Look no further... The inexpensive $29.95 IR receiver for X10 systems!

All you need is the X10 remote control that's included with ActiveHome - just teach the X10 IR codes to your Pronto or Marantz remote (or any other universal for that matter!)





The most common type of X10 lamp dimmer modules are cheap. They are cheap, and the size of AC adaptors. You simply plug them in, and plug the lamp into the bottom of the X10 lamp dimmer module. You're done - no rewiring needed!


Basic X10 lamp modules, starting at $5.49 apiece!

Sixpack of lamp modules available for only $30 at:

They're surprisingly inexpensive! You can turn on/off lamps remotely, as well as adjust the dim level upwards and downwards with these. Be noted, The cheap X10 lamp controller modules (including the sixpack for $30) are one-way modules and they also cannot dim upwards from "off". They cannot dim instantaneously to a preset dim level. You can turn on/off and dim them, but you have to turn them on before you're able to dim them up or down.

However, if you want full control including instant "preset dim", and dim upwards from off, and such features, you will need to go for more expensive $30 individual 2-way lamp modules. These 2-way lamp modules are able to be told to go instantly to a preset dim, from an ActiveHome kit. You can for example, tell lamp 'L1' to go to 50% dim immediately without dimming upwards from off, or dimming downwards from fully on. You can buy these $30 modules at:

Another way to have 'dim up from darkness' for the cheap X10 modules, is to use an ActiveHome macro. The 'OFF' button would simply dim the light down to almost 0% (but not turned OFF - just dimmed down to almost 0%). The 'ON' button would simply dim the light back up to 100%. This is a clever way to use the cheap $5.49 modules so that you can use them without the sudden 'turn on to 100%' before you're able to dim the light. Example:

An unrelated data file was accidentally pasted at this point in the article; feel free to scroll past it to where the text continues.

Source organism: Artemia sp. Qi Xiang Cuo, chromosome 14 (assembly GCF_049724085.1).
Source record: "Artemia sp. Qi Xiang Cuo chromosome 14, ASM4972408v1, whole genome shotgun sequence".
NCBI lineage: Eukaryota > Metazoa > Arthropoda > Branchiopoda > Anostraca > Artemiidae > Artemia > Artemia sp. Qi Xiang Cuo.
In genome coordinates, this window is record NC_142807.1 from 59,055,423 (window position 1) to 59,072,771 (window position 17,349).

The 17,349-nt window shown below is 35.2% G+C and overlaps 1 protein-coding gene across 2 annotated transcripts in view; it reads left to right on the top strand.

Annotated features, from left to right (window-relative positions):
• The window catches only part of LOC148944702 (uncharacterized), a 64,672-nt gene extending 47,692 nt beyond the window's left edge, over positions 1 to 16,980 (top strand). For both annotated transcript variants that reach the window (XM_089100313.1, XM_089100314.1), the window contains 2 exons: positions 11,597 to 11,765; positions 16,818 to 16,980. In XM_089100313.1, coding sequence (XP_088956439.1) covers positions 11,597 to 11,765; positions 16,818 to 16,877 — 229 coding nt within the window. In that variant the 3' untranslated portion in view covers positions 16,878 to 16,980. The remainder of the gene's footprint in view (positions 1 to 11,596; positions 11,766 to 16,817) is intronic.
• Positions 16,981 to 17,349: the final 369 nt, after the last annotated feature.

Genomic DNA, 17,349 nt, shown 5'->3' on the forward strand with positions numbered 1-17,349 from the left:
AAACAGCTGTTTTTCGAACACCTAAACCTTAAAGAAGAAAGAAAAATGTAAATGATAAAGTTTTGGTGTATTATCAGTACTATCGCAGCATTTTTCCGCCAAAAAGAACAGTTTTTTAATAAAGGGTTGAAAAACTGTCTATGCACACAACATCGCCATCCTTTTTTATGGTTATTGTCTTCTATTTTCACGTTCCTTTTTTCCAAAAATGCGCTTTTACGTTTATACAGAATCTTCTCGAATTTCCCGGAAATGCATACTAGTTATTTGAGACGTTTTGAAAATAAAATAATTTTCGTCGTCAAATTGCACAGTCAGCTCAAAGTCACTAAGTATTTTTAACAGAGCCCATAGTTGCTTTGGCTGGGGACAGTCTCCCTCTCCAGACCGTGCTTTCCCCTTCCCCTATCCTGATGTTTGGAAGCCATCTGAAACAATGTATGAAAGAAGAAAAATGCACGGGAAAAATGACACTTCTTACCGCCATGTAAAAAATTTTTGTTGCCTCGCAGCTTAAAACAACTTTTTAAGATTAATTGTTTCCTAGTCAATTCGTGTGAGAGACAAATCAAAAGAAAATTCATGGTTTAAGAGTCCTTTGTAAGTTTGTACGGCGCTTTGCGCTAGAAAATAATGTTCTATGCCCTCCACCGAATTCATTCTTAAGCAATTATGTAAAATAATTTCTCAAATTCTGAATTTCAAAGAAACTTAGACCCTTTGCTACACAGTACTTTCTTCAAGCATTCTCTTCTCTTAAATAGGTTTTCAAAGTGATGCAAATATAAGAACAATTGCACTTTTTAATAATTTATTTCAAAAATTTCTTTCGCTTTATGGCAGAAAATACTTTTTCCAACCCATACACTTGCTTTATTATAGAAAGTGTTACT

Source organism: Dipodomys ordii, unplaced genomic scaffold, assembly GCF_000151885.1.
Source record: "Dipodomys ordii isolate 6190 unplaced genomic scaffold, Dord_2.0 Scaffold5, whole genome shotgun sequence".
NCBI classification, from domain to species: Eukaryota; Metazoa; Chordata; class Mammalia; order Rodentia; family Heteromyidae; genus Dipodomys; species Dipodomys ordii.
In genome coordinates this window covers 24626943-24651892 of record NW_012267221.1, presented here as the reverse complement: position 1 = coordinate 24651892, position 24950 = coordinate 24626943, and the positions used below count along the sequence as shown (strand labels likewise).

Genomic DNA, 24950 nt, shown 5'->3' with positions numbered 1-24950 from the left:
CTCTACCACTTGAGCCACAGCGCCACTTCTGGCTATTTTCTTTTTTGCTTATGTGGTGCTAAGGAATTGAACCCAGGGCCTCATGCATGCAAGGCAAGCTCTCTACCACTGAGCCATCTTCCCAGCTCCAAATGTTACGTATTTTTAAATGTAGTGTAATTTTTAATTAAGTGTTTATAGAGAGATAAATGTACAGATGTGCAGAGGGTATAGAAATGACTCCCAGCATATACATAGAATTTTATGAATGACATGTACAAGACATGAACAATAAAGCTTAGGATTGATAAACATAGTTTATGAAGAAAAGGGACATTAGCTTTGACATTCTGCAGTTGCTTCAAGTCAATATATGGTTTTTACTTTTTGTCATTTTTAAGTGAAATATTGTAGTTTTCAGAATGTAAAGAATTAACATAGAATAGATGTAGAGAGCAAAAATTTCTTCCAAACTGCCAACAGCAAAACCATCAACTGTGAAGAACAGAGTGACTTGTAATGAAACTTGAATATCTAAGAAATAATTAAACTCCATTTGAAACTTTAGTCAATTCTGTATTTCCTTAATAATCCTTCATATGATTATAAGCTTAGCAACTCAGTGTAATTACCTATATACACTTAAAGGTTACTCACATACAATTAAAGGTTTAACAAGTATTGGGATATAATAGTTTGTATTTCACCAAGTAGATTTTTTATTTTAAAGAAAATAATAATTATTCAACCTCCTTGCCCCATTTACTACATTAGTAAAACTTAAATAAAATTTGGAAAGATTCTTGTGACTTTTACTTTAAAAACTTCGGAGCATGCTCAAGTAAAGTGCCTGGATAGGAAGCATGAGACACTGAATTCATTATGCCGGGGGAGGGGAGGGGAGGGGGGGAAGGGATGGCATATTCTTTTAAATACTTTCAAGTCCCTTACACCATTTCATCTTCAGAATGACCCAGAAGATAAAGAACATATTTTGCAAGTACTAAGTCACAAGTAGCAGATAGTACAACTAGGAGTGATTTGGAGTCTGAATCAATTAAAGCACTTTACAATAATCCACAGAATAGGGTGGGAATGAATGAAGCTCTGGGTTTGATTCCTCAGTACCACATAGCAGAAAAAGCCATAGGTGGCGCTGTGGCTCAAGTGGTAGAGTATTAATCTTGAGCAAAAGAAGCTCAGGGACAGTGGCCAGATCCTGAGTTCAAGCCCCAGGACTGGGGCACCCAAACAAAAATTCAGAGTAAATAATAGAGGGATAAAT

• Code 'D1' - Cheap $5.49 lamp module connected to a lamp.
  • Code 'A1 on' - Linked to an ActiveHome macro that 'dims' D1 upwards to 100%
  • Code 'A1 off' - Linked to an ActiveHome macro that 'dims' D1 downwards to near 0% but not quite turning off the lamp.

That way, you have a pleasing gradual 'dim on' and 'dim off' everytime you turn on/off a lamp, if you cannot afford to pay for the more expensive $30.00 two way lamp modules.





You can control multiple X10 lights cheaply at the same time! There are two ways to do this:

Lamp modules configured to the same unit code

This causes all modules to respond to one X10 signal at the same time, whether sent by a handheld remote or from the ActiveHome controller. This is great if you need to control 10 lamps simultaneously, dimming 10 lamps simultaneously down to 20% - it is a very nice effect that can be done for cheap at only $6 per wireless remote controllable lamp dimmer module (in a $30 sixpack of lamp modules). This allows you to break the 300 watt barrier with 10 lamps, by allowing you to control 3000 watts of lamps by using a separate inexpensive module for each lamp!

ActiveHome macro configured to address multiple unit codes simultaneously

You can do this with both the one-way and two-way lamp modules/switches. There are additional delays involved (about a half second penalty for every additional module). However, this allows you to turn on/off/dim multiple lamps simultaneously WHILE still retaining full individual control of each individual lamp at other times.

Caveats: This won't work with preset-dim signals (dim instantly to a specific level) for most two-way lamp modules (including the $30 two-way lamp modules). There are some X10 scene controllers that get around this, if you really need to instantly set multiple lights instantly to a preset dim instead of a continuous dimming action. Some of these controllers are relatively cheap,





The noisy X10 units you hear about, are the 'appliance' switches. An 'appliance' switch is also built into the transciever (the plug-in radio receiver module). These are operated via relays. You can simply avoid using them in your X10 setup.